People of a certain age might remember Annie. She was tough, plus-sized and middle-aged, with a heart of gold and a hearty appetite. She lived and worked in the mythical town of Secoma on Puget Sound aboard her working tugboat, The Narcissus.
In the midst of the Great Depression, she held her own — hauling lumber, towing ships and outfoxing her competitors. The rough-and-tumble waterfront of the 1930s was a kind of last frontier for a maritime industry transitioning from sail to steam to diesel. Annie was a liveaboard entrepreneur who survived by her wits and nautical know-how, a kind of homesteader claiming a life at sea with the reality of Hooverville on the tide flats just a short swim away.
Annie was the literary creation of a writer named Norman Reilly Raine, a World War I veteran turned writer who came to Seattle in 1930 to teach short story writing at the University of Washington. While here, he was inspired by the people and stories on the waterfront, and he began publishing humorous stories about the plucky Tugboat Annie in the Saturday Evening Post, alongside stories by F. Scott Fitzgerald, P.G. Wodehouse and Agatha Christie.
The context of the era was tailor-made for a seagoing superheroine: Seattle had recently elected its first female mayor and the first of a major American city, Bertha Knight Landes, who had fought her way through the man’s world of city politics. Annie had Bertha’s kind of grit.
In Tacoma, Raine became aware of the legendary Thea Foss, only recently deceased. She was a Norwegian immigrant who — starting with a humble rowboat — had launched Foss Tugboat company into the largest tug and barge outfit on the West Coast. Raine’s Tugboat Annie was a tough, working class woman, but she was more. She was street-smart in the ways of the waterfront. In story after story she outsmarted her unsavory competitors. Her main nemesis was Horatio Bullwinkle, a tugboat interloper from (where else?) California who used every dirty trick to put Annie out of business. She usually prevailed, however, with her can-do attitude. As she says to Bullwinkle, “Ye may be an authority on what can’t be did, but ye’re not one on what can be.”
She’s a bit like a female version on Popeye, but instead of eating spinach to gain strength, she uses her wits to beat the bullies. Like Thea Foss, she had a head on her shoulders for the business.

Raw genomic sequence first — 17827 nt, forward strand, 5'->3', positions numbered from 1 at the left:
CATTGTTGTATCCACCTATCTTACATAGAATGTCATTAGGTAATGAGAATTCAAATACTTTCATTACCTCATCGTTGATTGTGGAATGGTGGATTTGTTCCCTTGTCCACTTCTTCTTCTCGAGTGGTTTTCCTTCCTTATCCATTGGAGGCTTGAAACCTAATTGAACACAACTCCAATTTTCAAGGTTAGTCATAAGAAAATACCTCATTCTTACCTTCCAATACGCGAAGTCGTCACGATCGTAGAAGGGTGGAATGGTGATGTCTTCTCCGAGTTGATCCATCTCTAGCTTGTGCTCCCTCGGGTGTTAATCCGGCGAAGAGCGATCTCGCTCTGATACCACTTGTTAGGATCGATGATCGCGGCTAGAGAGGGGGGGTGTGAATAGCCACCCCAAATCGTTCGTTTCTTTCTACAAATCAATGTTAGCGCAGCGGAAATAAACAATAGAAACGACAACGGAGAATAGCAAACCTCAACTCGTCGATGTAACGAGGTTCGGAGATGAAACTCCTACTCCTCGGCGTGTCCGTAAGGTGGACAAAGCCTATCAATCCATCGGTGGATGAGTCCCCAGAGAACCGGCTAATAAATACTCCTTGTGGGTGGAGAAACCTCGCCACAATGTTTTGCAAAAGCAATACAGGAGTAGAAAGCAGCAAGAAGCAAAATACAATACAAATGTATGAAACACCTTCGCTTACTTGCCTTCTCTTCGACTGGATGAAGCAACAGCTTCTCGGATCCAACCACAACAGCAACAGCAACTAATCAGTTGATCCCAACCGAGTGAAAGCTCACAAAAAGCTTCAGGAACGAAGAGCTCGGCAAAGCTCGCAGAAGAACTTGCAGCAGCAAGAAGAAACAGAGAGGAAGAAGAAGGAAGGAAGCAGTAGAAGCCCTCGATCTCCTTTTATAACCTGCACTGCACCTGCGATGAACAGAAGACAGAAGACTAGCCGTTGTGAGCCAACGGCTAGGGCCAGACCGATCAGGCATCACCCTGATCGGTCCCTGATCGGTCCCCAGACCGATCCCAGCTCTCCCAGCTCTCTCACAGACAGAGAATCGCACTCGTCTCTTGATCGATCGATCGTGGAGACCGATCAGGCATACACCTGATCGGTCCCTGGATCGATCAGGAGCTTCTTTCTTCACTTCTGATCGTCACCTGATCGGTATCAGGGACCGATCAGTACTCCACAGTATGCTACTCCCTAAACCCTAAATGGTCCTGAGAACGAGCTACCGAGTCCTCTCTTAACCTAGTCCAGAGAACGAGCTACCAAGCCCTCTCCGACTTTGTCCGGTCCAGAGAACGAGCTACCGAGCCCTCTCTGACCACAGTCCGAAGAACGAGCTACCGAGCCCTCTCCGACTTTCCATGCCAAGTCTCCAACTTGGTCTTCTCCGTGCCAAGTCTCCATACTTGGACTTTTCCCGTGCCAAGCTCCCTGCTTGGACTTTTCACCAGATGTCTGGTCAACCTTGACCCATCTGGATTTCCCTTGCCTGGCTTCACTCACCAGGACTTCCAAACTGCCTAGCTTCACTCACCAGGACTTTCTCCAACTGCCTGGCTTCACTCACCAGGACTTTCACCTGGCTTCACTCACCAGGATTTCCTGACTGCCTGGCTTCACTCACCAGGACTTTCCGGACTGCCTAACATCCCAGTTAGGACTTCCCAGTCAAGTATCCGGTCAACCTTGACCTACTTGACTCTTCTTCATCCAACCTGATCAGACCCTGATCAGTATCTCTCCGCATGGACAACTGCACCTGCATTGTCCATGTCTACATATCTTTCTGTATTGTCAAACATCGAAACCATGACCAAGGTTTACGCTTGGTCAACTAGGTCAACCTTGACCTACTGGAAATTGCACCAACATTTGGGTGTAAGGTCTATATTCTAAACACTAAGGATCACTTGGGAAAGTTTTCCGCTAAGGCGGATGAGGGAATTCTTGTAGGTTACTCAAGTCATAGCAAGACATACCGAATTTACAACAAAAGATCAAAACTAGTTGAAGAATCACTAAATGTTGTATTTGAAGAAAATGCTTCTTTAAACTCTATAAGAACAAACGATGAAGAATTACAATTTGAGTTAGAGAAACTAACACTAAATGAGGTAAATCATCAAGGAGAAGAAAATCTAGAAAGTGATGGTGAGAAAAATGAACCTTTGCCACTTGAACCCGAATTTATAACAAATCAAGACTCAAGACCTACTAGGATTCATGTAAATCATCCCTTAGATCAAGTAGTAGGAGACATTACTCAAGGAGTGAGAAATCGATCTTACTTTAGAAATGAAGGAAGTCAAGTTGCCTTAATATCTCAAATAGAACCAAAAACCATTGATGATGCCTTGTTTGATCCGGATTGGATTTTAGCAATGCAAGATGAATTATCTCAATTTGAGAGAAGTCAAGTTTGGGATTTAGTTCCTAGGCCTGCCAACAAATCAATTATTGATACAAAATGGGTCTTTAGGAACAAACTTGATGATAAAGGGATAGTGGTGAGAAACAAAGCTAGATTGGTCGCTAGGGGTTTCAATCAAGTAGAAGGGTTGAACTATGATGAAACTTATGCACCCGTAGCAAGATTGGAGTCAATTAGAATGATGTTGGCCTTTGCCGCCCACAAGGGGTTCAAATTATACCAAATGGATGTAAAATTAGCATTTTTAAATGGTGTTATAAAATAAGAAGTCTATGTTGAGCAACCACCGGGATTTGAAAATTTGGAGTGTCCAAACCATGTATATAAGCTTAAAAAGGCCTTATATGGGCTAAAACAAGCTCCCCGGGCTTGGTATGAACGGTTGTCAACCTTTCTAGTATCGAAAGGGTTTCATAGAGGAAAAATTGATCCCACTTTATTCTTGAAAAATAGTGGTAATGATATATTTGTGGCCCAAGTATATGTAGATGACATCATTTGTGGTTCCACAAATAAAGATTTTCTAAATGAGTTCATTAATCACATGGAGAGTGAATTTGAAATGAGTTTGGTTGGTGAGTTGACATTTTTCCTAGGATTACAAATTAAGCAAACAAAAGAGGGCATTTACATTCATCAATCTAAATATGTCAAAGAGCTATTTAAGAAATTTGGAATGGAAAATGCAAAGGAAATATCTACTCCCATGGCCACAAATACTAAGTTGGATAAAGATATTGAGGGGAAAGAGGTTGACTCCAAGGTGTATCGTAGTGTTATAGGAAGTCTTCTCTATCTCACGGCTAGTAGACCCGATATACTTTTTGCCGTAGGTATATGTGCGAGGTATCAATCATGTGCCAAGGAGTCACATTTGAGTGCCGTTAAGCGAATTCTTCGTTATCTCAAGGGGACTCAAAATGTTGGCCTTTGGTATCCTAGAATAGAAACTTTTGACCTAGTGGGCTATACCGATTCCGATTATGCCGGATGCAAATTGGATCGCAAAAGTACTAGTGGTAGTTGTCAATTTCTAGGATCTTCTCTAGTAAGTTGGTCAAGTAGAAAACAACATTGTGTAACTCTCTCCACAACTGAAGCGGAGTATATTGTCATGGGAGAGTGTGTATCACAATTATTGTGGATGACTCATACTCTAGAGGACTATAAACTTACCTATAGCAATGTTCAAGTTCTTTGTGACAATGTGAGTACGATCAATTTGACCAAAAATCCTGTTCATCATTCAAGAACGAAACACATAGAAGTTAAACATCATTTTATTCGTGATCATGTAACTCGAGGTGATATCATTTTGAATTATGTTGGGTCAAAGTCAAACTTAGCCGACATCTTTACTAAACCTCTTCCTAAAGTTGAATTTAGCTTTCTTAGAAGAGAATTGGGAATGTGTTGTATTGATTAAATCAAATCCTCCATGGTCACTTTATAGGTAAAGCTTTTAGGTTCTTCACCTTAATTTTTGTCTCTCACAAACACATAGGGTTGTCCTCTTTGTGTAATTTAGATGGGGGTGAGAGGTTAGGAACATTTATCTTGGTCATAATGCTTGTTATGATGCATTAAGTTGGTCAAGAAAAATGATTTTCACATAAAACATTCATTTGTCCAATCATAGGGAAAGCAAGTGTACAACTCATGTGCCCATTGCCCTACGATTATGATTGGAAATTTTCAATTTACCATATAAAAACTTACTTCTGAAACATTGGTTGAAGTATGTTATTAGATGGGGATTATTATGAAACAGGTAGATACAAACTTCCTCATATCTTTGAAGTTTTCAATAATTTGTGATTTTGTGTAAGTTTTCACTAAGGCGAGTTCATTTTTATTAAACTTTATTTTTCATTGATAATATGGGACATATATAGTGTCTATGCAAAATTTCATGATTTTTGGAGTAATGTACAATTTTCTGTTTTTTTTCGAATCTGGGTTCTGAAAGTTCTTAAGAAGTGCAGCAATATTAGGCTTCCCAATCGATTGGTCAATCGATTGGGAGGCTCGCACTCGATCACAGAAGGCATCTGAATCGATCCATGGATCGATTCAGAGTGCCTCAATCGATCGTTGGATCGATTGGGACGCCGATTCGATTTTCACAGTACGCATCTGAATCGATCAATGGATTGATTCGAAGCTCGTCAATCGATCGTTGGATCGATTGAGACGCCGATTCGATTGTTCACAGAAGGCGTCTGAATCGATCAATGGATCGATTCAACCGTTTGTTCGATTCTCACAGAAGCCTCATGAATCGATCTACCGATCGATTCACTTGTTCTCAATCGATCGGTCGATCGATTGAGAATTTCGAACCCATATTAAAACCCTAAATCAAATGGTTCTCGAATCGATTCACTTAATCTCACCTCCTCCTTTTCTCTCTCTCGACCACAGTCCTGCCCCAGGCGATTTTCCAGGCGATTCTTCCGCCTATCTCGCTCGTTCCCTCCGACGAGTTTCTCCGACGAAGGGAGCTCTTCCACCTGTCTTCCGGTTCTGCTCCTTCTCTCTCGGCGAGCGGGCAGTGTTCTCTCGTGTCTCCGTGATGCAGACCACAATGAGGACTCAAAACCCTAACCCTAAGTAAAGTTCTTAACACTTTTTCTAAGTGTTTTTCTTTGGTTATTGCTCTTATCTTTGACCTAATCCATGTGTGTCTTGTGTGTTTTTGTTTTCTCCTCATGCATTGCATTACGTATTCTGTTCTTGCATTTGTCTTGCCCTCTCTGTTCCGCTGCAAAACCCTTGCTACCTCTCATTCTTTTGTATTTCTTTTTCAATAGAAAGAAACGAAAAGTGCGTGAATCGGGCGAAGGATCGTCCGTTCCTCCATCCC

As Raine wrote his stories, he began to imagine the Oscar-winning silent and Depression-era film star Marie Dressler as Annie. MGM studios decide to make a movie based on the Tugboat Annie stories starring Dressler and Wallace Beery as her drunk of a husband. In the film, Annie has to overcome the trials of the tugboat trade and the burden of a marriage to a childish sot who makes everything more challenging.
MGM decided to film some of the sequences on location in Seattle. They used a Foss tug, now called the Arthur Foss, in the film, which was shot on Lake Union and Elliott Bay. They invited 5,000 Seattleites to create a crowd scene that was filmed at the Bell Street pier. Even the mayor, John Dore, showed up as an extra. In July 1933, the world premiere of Tugboat Annie took place not in Hollywood, but at Seattle’s sold-out 5th Avenue Theatre. The movie became one of the top box office hits of the year.
It was the first major Hollywood movie ever shot in Seattle.
It’s hard to imagine, given today’s standards, a hit film starring two aging, overweight actors competing successfully against more glamorous films featuring Clark Gable, Joan Crawford, Gary Cooper or a new spectacle by Cecil B. DeMille. But Tugboat Annie embodied the can-do spirit of the Depression era, blue-collar devotion to work and family that could redeem the working class and help America out of its economic morass — and do it all with good humor.
The hit film spawned two sequels — the first in 1940 co-starred Ronald Reagan. Dressler herself died not long after the original Annie film, and she was replaced by others. Annie was also featured in a syndicated Canadian TV series in the late 1950s. That’s how I came to know her, as a boomer in front of the new boob tube.
But Annie’s influence was felt for generations. School kids made a jump-rope rhyme out of her, the Pulitzer Prize winning poet Gary Snyder, who grew up in Lake City, admitted to being an avid Annie fan when he was growing up.
The movies made Annie and Secoma — Seattle, Tacoma and Puget Sound — widely known, and captured an aspect of the city that is still familiar. One passage from a story caught the atmosphere perfectly:
“Tugboat Annie sailed out of the room and down the stair to the street. Before her through the curtain of rain were sprawled grimy warehouses, railroad sidings, freight sheds, and the masts and funnels of shipping.… The air, though murky and smelling of fog and smoke, steam and tidewater and wet pavements, was laced with the damp freshness of a sea wind.”
From such writing you know that Norman Reilly Raine knew this town. That murk and smell and sea wind can still be inhaled today.
Raine left Seattle and moved to Hollywood and went on to become an Oscar-winning screenwriter. Annie has fallen into obscurity, but she deserves rediscovery as a character who embodies an independent, compassionate, working class woman making her way through hard times with humor, smarts and guts. Someone who can teach us to beat the bullies of today.
Correction: The spelling of the term Secoma has been corrected in this story.